Credit: Deborah Redelinghuys
Its late afternoon on the 1st of August 2015 and the sun is dipping on the Faure Street Stadium in the middle of Paarl. The ground is full of colour, music, noise, excitement and tension. 25 000 fanatical rugby fans create a kind of energy that is felt deep within your bones. The town and the stadium is divided, even the trees around the stadium have different colours draped over their trunks to indicate loyalty and support depending on location. It is the 100th clash between two of South Africa’s great rugby schools at this venue. The game has been an intense battle of strategy and skill; Boishaai started the better of the two teams, however Paarl Gim fought back with determination and at 13-10 with 10 minutes to go the match could have gone either way. Over the last 10 mins of the game a flood of Boishaai replacements joined the fray and continued to seamlessly attack and crucially during this part of the game, defend wave after wave of determined Gim runners as if it was the original XV still playing.
During this tense period the Boishaai fullback and kicker Jeanluc Cilliers left the field with cramps; and as an example of the greater squad being one of the keys to this team’s success, his replacement Juandre Grobelar stepped up to successfully convert a pressure penalty minutes before the final whistle went. Boishaai won the game 16-10 much to the delight of the old boys, scholars and the key 50 or so players and support staff who were the heart of this campaign. For them it was tears and solemn heartfelt hugs; this team had taken the next step on its journey and purpose, and everyone involved knew it was a squad effort that was inspired and driven by a bigger meaning that the team had adopted: “Every try for God (ETFG)– our performance is our testimony for God’s grace and love in our lives. Never wanting to be average and taking responsibility for what we have committed to.”
There were two things that stood out for me the most when I first met the Paarl Boys High 1st team squad in our first session together at the end of May. Firstly the size of the group; one of the young men sitting in the front row saw the look on my face as I was counting upwards on 40 players and confidently shared with me, “Sir it’s the first and second team together sir, we do everything together, we are actually one team.” The second thing was that around half way through the session one of the leaders within the team, a massive 100kg plus athlete who I have been told had been playing exceptional rugby turned to me as well as his team-mates and said, “Recently I have started to doubt myself and battle with my self-confidence, please can you help?” Something special was happening here under the leadership of veteran schoolboy coaches Sean Erasmus and Elmo Wolfaardt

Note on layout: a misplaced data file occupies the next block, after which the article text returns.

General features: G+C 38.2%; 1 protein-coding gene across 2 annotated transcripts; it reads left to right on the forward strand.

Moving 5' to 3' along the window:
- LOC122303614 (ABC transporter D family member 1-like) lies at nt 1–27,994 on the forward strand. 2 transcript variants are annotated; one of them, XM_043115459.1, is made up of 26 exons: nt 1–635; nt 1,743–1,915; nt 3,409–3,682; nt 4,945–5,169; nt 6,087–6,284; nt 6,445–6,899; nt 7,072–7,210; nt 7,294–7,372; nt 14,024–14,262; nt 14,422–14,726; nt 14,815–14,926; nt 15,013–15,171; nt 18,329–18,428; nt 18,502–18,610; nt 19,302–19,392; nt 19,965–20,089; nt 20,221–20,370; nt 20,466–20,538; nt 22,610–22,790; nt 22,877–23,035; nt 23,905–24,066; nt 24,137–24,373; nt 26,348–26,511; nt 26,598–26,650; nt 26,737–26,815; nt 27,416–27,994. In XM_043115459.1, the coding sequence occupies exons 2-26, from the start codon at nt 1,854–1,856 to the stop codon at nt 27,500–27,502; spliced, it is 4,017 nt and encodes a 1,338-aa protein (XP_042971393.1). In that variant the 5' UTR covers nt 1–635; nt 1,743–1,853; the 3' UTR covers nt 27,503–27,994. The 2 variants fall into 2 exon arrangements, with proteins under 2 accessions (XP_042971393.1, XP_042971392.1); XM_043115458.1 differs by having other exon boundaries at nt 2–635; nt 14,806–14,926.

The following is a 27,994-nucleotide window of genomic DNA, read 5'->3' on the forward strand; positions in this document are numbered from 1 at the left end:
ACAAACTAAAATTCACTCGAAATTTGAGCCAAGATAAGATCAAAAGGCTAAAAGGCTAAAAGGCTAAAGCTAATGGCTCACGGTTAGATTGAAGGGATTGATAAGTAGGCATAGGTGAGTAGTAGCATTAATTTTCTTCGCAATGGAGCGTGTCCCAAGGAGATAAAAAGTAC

My immediate instinct was to affirm the bravery of the young man who could speak so openly of his doubts and fears and I shared with him my belief, “Great teams can safely talk about anything, there is no fear of judgement. There is no issue too small or too big”. If it’s important to someone, the team can and should hear what needs to be said. To finish that session Coach Erasmus chose to take the leap of faith to share what had been heavy on his heart, what was important to him these last few days – his beloved grandmother was sick in hospital, something that he could hide with his words but not his face or energy. He took that moment to reinforce the message I had offered and to “go there first” as a leader, something I had seen him do many times since we worked together for the first time in 2008. As he shared his story through teary eyes, you could feel how the circle of boys around him grew even closer as young men, and most importantly as men who were being real with what they experienced and felt. Rugby players and other athletes often believe they need to act “macho” to show toughness – however acting macho can be a mask that numbs down emotions and hides authenticity, which tends to have a negative impact on a team over time. Worse then that macho toughness is often brittle and struggles to be sustained over time and under pressure.
If you want to be world class genuinely tough, then it’s important to be real, to own and acknowledge your fears, doubts, weaknesses and all of your emotions. To face them, learn from them, work through them and let them go to become a more authentic, stronger and healthier human being. This process includes dealing with emotions and risking vulnerability – the act of putting yourself “out there” risking judgment and having no certainty of a favourable outcome; but sharing your truth regardless. Great teams create this kind of environment and opportunity; what fascinated and impressed me is that I arrived to work in an environment that already supported vulnerability.
My first session with the team was halfway through their story and season; the team had played 12 and won 12 yet were showing signs of inconsistent form. Their season started with a gruelling pre-season camp at Yzerfontein. Here Coach Erasmus shares his experience of that camp in his own words,